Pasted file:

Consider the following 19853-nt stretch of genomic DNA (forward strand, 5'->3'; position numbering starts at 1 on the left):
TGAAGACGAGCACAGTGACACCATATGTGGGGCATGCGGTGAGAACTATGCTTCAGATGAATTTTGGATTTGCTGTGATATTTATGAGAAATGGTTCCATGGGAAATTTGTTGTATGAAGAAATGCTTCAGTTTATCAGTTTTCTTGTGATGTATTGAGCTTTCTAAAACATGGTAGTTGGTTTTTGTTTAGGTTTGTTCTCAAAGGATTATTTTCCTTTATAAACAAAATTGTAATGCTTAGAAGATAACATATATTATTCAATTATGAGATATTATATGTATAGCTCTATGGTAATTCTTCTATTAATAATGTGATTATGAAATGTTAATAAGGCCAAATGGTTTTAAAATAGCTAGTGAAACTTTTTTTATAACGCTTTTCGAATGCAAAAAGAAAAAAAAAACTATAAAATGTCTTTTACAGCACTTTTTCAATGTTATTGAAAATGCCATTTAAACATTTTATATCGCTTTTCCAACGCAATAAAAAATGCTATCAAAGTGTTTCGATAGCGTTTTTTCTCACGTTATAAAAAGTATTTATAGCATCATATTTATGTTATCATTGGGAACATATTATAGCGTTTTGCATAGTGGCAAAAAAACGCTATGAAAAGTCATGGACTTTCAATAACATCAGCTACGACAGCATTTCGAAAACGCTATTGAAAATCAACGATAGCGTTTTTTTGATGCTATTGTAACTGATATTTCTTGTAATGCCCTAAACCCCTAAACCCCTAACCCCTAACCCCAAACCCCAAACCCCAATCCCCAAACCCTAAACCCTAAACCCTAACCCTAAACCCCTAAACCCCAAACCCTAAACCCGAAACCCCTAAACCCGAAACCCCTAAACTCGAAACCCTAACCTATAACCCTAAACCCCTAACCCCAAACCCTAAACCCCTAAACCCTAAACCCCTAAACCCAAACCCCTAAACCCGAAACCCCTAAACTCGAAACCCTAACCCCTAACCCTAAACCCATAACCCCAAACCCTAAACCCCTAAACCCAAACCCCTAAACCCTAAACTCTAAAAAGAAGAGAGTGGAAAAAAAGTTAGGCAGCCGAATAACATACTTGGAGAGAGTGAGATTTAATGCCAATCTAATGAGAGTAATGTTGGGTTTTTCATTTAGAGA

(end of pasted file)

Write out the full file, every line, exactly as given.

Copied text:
Consider the following 19853-nt stretch of genomic DNA (forward strand, 5'->3'; position numbering starts at 1 on the left):
TGAAGACGAGCACAGTGACACCATATGTGGGGCATGCGGTGAGAACTATGCTTCAGATGAATTTTGGATTTGCTGTGATATTTATGAGAAATGGTTCCATGGGAAATTTGTTGTATGAAGAAATGCTTCAGTTTATCAGTTTTCTTGTGATGTATTGAGCTTTCTAAAACATGGTAGTTGGTTTTTGTTTAGGTTTGTTCTCAAAGGATTATTTTCCTTTATAAACAAAATTGTAATGCTTAGAAGATAACATATATTATTCAATTATGAGATATTATATGTATAGCTCTATGGTAATTCTTCTATTAATAATGTGATTATGAAATGTTAATAAGGCCAAATGGTTTTAAAATAGCTAGTGAAACTTTTTTTATAACGCTTTTCGAATGCAAAAAGAAAAAAAAAACTATAAAATGTCTTTTACAGCACTTTTTCAATGTTATTGAAAATGCCATTTAAACATTTTATATCGCTTTTCCAACGCAATAAAAAATGCTATCAAAGTGTTTCGATAGCGTTTTTTCTCACGTTATAAAAAGTATTTATAGCATCATATTTATGTTATCATTGGGAACATATTATAGCGTTTTGCATAGTGGCAAAAAAACGCTATGAAAAGTCATGGACTTTCAATAACATCAGCTACGACAGCATTTCGAAAACGCTATTGAAAATCAACGATAGCGTTTTTTTGATGCTATTGTAACTGATATTTCTTGTAATGCCCTAAACCCCTAAACCCCTAACCCCTAACCCCAAACCCCAAACCCCAATCCCCAAACCCTAAACCCTAAACCCTAACCCTAAACCCCTAAACCCCAAACCCTAAACCCGAAACCCCTAAACCCGAAACCCCTAAACTCGAAACCCTAACCTATAACCCTAAACCCCTAACCCCAAACCCTAAACCCCTAAACCCTAAACCCCTAAACCCAAACCCCTAAACCCGAAACCCCTAAACTCGAAACCCTAACCCCTAACCCTAAACCCATAACCCCAAACCCTAAACCCCTAAACCCAAACCCCTAAACCCTAAACTCTAAAAAGAAGAGAGTGGAAAAAAAGTTAGGCAGCCGAATAACATACTTGGAGAGAGTGAGATTTAATGCCAATCTAATGAGAGTAATGTTGGGTTTTTCATTTAGAGA